Thanks to the smartphone revolution, everyone wants interactive graphical user interfaces on everything. Unfortunately, just because something integrates a processing element or has a network connection doesn't mean it can support a flashy GUI.
Or does it?
Historically, the types of GUIs we're talking about have required applications processors, better known in the embedded engineering world as microprocessors. These integrate the clock speed and memory to support GUIs that run on top of full-blown operating systems.
Lower in the food chain sit microcontrollers (MCUs), which run small-footprint real-time operating systems or, sometimes, no RTOS at all. They don't posses nearly the performance or memory to run sophisticated user interfaces like those created within the Qt framework for high-end thermostats and in-vehicle displays.
But if you can't bring the MCU to the GUI, sometimes you have to bring the GUI to the MCU.
Qt recently announced Qt for MCUs, a lightweight GUI development environment that uses the familiar QML language but compresses the executables into packages that can run on 32-bit micros. It currently supports MCU offerings from ST Microelectronics, NXP, and Renesas, and provides demos for applications like touchscreen thermostats and vehicle instrumentation clusters.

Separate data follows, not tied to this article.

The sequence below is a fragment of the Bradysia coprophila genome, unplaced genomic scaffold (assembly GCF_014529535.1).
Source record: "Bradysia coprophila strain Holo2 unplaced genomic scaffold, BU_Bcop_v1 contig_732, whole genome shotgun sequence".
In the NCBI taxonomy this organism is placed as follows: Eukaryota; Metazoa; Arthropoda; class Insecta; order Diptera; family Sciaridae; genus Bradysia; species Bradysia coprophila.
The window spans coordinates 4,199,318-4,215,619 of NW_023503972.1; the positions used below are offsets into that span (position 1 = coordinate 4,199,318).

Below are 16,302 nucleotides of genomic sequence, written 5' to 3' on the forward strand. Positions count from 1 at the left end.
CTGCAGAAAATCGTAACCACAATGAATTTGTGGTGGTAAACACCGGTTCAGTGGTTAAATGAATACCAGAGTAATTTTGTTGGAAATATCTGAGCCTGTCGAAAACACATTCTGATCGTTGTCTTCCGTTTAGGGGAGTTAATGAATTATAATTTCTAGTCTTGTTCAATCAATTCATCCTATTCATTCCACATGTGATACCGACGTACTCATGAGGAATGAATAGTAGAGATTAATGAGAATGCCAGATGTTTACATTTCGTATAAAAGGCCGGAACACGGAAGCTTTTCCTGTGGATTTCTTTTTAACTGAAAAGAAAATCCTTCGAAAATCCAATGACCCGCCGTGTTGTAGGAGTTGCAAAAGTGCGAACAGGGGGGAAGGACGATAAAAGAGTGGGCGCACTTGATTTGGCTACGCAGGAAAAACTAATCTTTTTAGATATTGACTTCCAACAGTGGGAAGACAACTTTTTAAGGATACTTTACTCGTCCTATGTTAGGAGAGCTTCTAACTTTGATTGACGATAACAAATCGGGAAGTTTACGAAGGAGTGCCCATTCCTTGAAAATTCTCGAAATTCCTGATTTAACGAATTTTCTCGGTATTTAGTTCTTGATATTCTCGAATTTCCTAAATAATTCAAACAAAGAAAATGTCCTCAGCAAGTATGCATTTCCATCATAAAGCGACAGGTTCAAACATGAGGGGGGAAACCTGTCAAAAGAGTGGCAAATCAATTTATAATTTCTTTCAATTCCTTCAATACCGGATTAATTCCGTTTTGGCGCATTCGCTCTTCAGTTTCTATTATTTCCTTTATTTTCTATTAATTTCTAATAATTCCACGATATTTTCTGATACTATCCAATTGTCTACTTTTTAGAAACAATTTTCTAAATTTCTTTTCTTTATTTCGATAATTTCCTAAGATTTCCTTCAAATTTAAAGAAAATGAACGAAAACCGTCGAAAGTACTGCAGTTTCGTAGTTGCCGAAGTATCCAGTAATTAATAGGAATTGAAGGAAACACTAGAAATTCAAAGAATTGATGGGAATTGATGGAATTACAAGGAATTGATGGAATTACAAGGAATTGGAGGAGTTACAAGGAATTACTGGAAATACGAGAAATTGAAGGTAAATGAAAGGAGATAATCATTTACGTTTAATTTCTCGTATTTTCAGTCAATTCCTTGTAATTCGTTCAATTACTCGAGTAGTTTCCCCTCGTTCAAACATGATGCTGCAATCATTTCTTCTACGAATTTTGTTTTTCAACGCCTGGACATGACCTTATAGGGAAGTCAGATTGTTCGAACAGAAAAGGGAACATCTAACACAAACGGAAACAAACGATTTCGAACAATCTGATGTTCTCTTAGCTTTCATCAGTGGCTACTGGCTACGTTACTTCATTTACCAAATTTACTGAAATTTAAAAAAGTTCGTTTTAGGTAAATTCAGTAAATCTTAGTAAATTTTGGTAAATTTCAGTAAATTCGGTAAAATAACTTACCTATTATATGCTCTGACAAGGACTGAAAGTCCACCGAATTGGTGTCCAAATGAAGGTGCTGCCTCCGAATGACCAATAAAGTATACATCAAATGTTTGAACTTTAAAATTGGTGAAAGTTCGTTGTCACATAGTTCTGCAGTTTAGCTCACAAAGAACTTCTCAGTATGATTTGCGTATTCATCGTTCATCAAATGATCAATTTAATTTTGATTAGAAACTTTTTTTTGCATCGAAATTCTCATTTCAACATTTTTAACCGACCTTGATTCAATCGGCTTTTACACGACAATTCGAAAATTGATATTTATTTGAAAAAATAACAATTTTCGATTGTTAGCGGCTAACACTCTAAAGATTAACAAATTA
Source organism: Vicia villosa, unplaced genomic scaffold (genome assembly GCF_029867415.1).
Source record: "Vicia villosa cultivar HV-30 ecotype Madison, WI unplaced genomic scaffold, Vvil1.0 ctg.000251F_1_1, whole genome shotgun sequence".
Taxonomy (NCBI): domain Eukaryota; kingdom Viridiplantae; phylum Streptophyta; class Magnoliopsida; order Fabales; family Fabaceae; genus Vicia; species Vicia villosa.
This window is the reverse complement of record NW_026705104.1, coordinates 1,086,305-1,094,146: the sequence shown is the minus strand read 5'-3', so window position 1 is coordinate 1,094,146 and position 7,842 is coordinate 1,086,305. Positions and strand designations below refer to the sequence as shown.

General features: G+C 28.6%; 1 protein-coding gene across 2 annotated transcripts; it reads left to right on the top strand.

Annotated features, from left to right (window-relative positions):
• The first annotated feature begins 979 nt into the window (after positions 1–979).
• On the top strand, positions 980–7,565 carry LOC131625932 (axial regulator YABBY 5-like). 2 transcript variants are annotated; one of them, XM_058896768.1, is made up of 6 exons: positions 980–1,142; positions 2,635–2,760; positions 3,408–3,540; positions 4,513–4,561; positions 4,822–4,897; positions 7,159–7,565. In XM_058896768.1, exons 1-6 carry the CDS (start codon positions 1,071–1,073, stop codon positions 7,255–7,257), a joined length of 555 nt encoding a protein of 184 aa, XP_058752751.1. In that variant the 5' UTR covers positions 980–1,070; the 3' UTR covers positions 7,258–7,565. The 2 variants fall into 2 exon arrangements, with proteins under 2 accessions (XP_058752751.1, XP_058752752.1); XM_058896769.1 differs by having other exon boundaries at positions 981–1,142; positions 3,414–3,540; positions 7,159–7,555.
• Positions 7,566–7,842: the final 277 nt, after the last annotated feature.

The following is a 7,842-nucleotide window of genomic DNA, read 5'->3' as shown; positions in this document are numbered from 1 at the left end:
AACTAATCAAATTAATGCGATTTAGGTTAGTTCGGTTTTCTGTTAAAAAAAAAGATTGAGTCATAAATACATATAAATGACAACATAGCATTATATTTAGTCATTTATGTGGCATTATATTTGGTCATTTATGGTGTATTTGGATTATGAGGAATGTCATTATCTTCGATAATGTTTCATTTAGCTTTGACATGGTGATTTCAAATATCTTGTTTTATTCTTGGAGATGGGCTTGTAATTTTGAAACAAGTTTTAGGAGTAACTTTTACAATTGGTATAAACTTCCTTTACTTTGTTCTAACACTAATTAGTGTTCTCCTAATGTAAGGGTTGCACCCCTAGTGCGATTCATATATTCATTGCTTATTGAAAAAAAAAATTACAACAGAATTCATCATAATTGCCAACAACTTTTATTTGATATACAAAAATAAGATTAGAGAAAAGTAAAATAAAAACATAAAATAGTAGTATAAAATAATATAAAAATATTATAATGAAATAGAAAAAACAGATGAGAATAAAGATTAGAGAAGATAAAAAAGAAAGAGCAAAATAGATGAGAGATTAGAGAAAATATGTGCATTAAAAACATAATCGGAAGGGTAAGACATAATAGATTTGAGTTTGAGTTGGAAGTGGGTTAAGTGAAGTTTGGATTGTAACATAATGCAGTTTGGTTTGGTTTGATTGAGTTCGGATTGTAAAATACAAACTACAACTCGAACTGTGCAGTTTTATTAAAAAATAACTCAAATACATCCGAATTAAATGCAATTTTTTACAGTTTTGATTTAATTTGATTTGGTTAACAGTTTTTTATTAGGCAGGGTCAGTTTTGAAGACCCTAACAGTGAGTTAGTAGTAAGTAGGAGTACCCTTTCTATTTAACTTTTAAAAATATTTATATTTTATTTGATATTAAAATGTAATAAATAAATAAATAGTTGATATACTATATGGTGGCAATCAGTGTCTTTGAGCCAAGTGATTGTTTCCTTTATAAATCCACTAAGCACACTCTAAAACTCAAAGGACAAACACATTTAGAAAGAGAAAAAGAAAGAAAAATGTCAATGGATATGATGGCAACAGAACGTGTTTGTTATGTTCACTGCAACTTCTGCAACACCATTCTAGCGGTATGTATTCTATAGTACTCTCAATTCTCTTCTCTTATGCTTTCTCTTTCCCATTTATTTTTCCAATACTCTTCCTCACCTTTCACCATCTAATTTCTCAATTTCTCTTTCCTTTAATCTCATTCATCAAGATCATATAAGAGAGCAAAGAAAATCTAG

In this episode of Embedded Toolbox, Qt's own Aurindam Jana walks us through the new GUI development tool, building a dynamic instrument cluster along the way. Get ready for GUIs everywhere.
To start bringing sleek user interfaces into your next small-footprint design, sign up for a free Qt for MCUs evaluation pack at https://www.qt.io/qt-for-mcu.
Questions? Leave a comment.
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